Last week, Marvel Studios released its latest and highly-anticipated film “Black Panther.” The superhero film drew widespread attention and gave the studio its biggest opening week at the box office thanks to its diverse cast and the introduction of a new superhero to the Marvel franchise.
The film, directed by Ryan Coogler, stars Chadwick Boseman as the Black Panther — the king of Wakanda, a wealthy and technologically advanced African nation that hides behind a façade of poverty — as he battles an adversary played by Michael B. Jordan bent on redistributing the country’s resources to the impoverished African diaspora in an attempt to incite a world-wide revolution.
McDaniel College students were among the crowds who saw it on opening weekend.
Weston Funk, McDaniel sophomore and employee at the Regal Westminster 9 Theater, saw “Black Panther” on opening night. He praised Marvel’s character-centric plots — “they’re getting better with their storytelling because they flesh out the characters more” — and said this is one of studio’s best films.
The next night, he worked selling snacks to enthusiastic movie-goers.
“This has been my favorite [opening weekend] so far because everybody’s having such a good time,” Funk said.
McDaniel history major Katie Creveling was among those on opening weekend who was impressed with what they saw.
“I think this is a great example of history that not a lot of people get exposed to in their lives,” said the senior, referring to the film’s depiction of African culture. The Wakandan characters in “Black Panther” reflected traditional African practices such as stretched ears and scarification – patterns imposed onto the skin by branding.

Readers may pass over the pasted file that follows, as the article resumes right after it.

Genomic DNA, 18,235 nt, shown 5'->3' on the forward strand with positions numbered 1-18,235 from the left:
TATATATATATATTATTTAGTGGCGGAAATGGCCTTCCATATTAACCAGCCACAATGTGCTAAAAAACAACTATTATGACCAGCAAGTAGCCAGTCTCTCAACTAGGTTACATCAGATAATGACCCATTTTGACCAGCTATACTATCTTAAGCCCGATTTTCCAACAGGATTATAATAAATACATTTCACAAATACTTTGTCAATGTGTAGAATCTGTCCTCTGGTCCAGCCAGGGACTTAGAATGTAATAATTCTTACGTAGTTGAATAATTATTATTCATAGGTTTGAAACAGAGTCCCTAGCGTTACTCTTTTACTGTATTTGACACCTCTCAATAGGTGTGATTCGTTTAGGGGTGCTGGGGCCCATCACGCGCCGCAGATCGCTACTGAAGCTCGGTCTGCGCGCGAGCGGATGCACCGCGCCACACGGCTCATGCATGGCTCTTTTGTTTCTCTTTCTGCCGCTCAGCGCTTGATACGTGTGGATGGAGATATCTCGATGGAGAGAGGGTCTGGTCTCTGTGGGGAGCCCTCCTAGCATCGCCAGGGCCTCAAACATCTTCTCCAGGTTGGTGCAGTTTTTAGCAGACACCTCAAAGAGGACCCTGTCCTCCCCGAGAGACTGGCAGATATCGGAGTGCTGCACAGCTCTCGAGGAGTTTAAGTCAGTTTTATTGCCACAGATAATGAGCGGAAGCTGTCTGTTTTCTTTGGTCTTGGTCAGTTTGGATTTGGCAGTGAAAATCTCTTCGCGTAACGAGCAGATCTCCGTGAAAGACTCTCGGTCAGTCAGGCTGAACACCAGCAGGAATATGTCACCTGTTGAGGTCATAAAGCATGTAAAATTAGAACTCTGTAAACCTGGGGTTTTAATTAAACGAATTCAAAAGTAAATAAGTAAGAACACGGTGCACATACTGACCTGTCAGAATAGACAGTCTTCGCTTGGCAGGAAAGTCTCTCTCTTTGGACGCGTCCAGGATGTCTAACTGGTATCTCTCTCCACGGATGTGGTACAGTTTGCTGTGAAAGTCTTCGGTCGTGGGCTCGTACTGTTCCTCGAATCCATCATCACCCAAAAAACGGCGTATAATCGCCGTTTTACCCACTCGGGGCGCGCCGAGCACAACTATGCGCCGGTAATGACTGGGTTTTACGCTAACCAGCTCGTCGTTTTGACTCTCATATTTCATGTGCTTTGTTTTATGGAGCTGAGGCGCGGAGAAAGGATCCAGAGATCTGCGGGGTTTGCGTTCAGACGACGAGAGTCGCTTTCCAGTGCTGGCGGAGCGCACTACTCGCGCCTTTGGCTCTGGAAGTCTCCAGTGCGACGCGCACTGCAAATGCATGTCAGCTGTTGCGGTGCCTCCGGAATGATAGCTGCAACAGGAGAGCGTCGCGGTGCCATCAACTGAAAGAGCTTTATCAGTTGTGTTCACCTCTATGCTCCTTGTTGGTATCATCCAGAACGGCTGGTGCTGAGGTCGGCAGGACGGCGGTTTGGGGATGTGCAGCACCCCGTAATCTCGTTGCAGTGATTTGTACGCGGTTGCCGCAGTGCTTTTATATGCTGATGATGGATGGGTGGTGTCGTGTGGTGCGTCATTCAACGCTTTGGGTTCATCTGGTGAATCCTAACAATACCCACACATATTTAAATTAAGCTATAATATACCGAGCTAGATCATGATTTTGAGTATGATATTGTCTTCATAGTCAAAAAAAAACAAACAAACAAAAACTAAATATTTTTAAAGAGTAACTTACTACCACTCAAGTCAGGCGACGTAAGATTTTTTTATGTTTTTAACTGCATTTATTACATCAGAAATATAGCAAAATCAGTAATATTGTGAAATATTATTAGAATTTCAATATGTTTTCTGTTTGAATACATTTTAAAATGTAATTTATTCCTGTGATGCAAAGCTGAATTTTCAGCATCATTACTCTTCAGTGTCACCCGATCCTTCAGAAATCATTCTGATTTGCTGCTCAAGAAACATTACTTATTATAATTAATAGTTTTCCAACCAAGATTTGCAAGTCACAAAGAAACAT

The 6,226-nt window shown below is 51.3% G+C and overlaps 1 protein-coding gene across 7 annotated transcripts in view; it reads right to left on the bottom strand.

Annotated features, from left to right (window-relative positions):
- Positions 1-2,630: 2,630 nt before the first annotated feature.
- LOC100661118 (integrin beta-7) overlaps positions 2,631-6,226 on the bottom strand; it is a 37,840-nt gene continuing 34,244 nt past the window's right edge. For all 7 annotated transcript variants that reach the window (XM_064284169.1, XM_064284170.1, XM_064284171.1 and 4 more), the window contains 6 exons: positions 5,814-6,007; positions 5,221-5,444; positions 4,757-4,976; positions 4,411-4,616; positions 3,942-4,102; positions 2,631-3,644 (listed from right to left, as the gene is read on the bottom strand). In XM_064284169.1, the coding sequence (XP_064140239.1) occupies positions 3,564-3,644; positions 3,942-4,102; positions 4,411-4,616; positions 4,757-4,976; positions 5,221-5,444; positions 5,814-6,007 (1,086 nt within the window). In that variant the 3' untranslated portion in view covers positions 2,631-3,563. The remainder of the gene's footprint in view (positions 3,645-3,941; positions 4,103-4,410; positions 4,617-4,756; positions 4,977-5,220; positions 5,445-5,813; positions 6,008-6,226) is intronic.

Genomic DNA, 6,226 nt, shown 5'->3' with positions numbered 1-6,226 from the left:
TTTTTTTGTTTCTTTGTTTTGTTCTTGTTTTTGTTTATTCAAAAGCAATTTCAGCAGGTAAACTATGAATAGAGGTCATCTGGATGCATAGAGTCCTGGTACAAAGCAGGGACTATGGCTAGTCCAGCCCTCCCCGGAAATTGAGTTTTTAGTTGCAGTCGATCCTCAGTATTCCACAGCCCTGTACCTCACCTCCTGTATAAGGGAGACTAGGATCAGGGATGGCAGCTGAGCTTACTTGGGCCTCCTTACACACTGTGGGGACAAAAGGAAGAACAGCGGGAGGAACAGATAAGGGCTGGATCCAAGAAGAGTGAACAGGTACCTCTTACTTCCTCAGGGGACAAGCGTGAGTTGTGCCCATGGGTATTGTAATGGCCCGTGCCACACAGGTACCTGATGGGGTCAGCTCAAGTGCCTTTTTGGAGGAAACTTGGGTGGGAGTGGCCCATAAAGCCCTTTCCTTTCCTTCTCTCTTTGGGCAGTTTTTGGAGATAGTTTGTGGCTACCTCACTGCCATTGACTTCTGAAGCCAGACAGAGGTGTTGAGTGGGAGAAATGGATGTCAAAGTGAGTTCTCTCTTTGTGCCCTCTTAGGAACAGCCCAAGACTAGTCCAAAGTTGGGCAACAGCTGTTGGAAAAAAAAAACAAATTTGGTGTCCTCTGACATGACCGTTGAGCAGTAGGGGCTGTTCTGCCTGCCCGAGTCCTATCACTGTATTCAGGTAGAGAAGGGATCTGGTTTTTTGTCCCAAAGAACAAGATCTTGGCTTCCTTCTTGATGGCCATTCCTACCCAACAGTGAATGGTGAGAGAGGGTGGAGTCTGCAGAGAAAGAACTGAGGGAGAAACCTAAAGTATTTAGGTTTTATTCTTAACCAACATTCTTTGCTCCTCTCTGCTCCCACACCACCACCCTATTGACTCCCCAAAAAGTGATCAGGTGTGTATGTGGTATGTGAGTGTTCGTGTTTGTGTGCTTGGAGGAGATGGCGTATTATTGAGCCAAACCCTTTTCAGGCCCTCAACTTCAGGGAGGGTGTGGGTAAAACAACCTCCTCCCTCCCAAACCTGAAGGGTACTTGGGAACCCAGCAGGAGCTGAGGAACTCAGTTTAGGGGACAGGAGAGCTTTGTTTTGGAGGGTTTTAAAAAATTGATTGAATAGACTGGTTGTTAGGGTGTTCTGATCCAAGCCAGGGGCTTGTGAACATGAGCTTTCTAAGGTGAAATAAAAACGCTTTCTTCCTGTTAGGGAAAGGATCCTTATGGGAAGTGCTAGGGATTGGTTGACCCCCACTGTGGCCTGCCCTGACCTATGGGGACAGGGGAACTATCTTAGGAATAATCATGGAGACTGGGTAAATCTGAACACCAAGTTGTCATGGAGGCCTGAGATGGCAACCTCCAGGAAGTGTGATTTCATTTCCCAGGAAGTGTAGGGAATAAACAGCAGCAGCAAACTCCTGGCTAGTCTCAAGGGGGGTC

Creveling also applauded the film’s portrayal of strong female characters. Three women take the lead in the movie: Danai Gurira, Lupita Nyong’o and Letitia Wright play the roles of a high-ranking general, a Wakandan spy and the princess of Wakanda, respectively.
Further praise for Coogler’s film has commended its center on black culture.
For Jose Moreno, head of McDaniel’s Office of Student Diversity and Inclusion, this was a key element of the film. Moreno noted the importance of showing America’s black culture in a positive light.
“For people of color, for students of color, to see a black actor be in the center of a movie and the storyline revolving around that culture, and that race, is just really important,” he said. “I’m really happy that we got to see that.”
The OSDI, along with the college’s Office of Residence Life, provided students with transportation to the theater and with discounted tickets on Friday night for the Office of Residence Life’s Late Night Movie Run program. Moreno believed seeing the film was an empowering experience for students.
“It was a very proud moment for a lot of students, especially students of color,” he said.
Funk noticed the impact the film’s diversity has had on the community as well: he has seen a larger African-American presence at the theater.
“It’s amazing because they’re having a good time — because they see people that look like them on the screen,” he said.
Funk said he expects high numbers of people to come to the theater in the coming weeks for “Black Panther.” Creveling said she would see the film in theaters again.
“Who doesn’t love a Marvel movie?” she said.